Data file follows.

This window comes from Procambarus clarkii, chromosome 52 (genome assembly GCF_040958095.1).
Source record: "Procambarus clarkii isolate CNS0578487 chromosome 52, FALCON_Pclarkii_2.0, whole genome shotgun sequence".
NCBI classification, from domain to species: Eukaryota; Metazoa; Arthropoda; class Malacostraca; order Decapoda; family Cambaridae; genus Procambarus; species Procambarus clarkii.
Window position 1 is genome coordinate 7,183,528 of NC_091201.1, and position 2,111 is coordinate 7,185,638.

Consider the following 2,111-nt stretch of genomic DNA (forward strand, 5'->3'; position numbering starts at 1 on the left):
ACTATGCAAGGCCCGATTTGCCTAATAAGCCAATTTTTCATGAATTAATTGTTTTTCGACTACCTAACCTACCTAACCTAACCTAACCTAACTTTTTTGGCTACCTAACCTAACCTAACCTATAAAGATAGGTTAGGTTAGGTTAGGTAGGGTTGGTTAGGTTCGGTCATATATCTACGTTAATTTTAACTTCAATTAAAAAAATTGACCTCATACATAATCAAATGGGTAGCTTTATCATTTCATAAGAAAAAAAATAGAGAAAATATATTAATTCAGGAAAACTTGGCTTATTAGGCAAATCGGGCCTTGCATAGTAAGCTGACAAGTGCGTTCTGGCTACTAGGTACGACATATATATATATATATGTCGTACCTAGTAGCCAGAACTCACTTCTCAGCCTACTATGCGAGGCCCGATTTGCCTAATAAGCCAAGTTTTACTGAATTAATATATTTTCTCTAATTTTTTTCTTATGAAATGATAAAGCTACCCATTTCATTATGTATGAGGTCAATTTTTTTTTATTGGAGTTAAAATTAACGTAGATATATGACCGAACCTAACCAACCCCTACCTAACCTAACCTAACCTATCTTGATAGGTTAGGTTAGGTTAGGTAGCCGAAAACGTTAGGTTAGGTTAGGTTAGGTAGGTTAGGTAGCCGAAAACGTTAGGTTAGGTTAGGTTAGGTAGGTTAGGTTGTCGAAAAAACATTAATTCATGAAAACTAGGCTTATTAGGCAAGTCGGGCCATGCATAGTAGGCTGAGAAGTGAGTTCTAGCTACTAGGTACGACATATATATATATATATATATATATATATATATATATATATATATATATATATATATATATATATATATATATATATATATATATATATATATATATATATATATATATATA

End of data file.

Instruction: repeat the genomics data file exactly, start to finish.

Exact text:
This window comes from Procambarus clarkii, chromosome 52 (genome assembly GCF_040958095.1).
Source record: "Procambarus clarkii isolate CNS0578487 chromosome 52, FALCON_Pclarkii_2.0, whole genome shotgun sequence".
NCBI classification, from domain to species: Eukaryota; Metazoa; Arthropoda; class Malacostraca; order Decapoda; family Cambaridae; genus Procambarus; species Procambarus clarkii.
Window position 1 is genome coordinate 7,183,528 of NC_091201.1, and position 2,111 is coordinate 7,185,638.

Consider the following 2,111-nt stretch of genomic DNA (forward strand, 5'->3'; position numbering starts at 1 on the left):
ACTATGCAAGGCCCGATTTGCCTAATAAGCCAATTTTTCATGAATTAATTGTTTTTCGACTACCTAACCTACCTAACCTAACCTAACCTAACTTTTTTGGCTACCTAACCTAACCTAACCTATAAAGATAGGTTAGGTTAGGTTAGGTAGGGTTGGTTAGGTTCGGTCATATATCTACGTTAATTTTAACTTCAATTAAAAAAATTGACCTCATACATAATCAAATGGGTAGCTTTATCATTTCATAAGAAAAAAAATAGAGAAAATATATTAATTCAGGAAAACTTGGCTTATTAGGCAAATCGGGCCTTGCATAGTAAGCTGACAAGTGCGTTCTGGCTACTAGGTACGACATATATATATATATATGTCGTACCTAGTAGCCAGAACTCACTTCTCAGCCTACTATGCGAGGCCCGATTTGCCTAATAAGCCAAGTTTTACTGAATTAATATATTTTCTCTAATTTTTTTCTTATGAAATGATAAAGCTACCCATTTCATTATGTATGAGGTCAATTTTTTTTTATTGGAGTTAAAATTAACGTAGATATATGACCGAACCTAACCAACCCCTACCTAACCTAACCTAACCTATCTTGATAGGTTAGGTTAGGTTAGGTAGCCGAAAACGTTAGGTTAGGTTAGGTTAGGTAGGTTAGGTAGCCGAAAACGTTAGGTTAGGTTAGGTTAGGTAGGTTAGGTTGTCGAAAAAACATTAATTCATGAAAACTAGGCTTATTAGGCAAGTCGGGCCATGCATAGTAGGCTGAGAAGTGAGTTCTAGCTACTAGGTACGACATATATATATATATATATATATATATATATATATATATATATATATATATATATATATATATATATATATATATATATATATATATATATATATATATATATATATATATA